I. Introduction
On the western shore of the Dead Sea, about eight miles south of Jericho, lies a complex of ruins known as Khirbet Qumran. It occupies one of the lowest parts of the earth, on the fringe of the hot and arid wastes of the Wilderness of Judaea, and is today, apart from
occasional invasions by coachloads of tourists, lifeless, silent and empty. But from that place, members of an ancient Jewish religious community, whose centre it was, hurried out one day and in secrecy climbed the nearby cliffs in order to hide away in eleven caves their
precious scrolls. No one came back to retrieve them, and there they remained undisturbed for almost 2,000 years.
The account of the discovery of the Dead Sea Scrolls, as the manuscripts are inaccurately designated, and of the half a century of intense research that followed, is in itself a fascinating as well as an exasperating story. It has been told many a time, but this fiftieth
anniversary of the first Scroll find excuses, and even demands, yet another rehearsal.1

1. 1947-1967
News of an extraordinary discovery of seven ancient Hebrew and Aramaic manuscripts began to spread in 1948 from Israeli and American sources.2 The original chance find by a young Bedouin shepherd, Muhammad edh-Dhib, occurred during the last months of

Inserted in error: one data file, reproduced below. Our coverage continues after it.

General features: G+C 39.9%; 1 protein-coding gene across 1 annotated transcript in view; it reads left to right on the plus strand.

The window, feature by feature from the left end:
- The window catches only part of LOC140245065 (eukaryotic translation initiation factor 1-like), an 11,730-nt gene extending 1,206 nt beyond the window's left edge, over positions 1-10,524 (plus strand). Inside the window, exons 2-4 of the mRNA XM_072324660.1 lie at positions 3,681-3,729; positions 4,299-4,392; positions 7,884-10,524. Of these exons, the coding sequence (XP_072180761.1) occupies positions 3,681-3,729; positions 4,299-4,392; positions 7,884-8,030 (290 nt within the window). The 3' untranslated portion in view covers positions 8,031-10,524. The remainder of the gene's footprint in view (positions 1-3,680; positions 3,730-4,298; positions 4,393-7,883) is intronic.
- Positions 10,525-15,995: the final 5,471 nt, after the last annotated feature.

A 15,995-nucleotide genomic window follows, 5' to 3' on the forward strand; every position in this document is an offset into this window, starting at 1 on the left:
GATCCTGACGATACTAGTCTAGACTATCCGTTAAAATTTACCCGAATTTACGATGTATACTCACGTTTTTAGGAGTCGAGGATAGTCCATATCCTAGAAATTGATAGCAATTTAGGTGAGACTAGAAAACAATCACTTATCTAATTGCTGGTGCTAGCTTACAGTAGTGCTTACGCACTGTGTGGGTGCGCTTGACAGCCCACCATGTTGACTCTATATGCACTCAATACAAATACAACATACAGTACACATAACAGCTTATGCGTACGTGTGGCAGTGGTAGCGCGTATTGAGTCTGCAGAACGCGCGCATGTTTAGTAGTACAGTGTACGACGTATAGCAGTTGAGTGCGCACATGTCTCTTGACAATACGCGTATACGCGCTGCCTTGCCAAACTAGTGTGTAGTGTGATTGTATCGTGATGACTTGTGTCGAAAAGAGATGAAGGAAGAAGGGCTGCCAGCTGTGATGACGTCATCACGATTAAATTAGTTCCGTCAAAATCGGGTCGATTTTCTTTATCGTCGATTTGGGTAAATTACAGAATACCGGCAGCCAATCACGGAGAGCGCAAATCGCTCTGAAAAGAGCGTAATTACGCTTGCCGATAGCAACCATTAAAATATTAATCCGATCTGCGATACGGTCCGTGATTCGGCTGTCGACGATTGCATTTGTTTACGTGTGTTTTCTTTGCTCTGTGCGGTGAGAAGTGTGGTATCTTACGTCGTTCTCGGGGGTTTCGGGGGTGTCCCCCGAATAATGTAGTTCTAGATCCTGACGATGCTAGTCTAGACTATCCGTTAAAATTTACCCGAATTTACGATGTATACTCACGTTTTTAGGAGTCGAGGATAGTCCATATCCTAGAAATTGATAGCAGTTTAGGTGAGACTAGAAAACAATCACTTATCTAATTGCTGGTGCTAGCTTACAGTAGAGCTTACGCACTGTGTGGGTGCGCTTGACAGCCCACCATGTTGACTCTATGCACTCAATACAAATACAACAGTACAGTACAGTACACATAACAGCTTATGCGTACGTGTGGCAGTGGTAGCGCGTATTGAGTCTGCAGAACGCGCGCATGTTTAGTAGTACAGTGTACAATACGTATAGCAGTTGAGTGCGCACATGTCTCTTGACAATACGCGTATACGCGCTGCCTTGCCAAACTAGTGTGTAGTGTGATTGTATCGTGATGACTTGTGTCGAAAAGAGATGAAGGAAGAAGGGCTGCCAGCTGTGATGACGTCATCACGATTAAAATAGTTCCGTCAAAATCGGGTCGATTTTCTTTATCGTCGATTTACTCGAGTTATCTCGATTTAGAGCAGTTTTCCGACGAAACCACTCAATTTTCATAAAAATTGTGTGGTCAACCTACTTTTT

the British mandate in Palestine in the spring or summer of 1947,unless it was slightly earlier, in the winter of 1946.3 In 1949, the cave where the scrolls lay hidden was identified, thanks to the efforts of a bored Belgian army officer of the United Nations Armistice Observer Corps, Captain Philippe Lippens, assisted by a unit of Jordan’s Arab
Legion, commanded by Major-General Lash. It was investigated by G.Lankester Harding, the English Director of the Department of Antiquities of Jordan, and the French Dominican archaeologist and biblical scholar, Father Roland de Vaux. They retrieved hundreds of
leather fragments, some large but most of them minute, in addition to
the seven scrolls found in the same cave.
Three of the rolls, an incomplete Isaiah manuscript, a scroll of Hymns and one describing the War of the Sons of Light against the Sons of Darkness, were purchased in 1947 by the Hebrew University’s Professor of Jewish Archaeology, E. L. Sukenik, who proceeded at full
speed towards their publication. The other four were entrusted for study and eventual publication by their owner, the Arab metropolitan archbishop Mar Athanasius, head of the Syrian Orthodox monastery of St Mark in Jerusalem, to the resident staff of the American School for Oriental Research in Jerusalem, Millar Burrows, W H. Brownlee and J.C. Trever. These three took charge of a complete Isaiah manuscript,the Commentary on Habakkuk and the Manual of Discipline, later renamed the Community Rule. Finally, after the splitting of British mandatary Palestine into Israel and Jordan, at the École Biblique et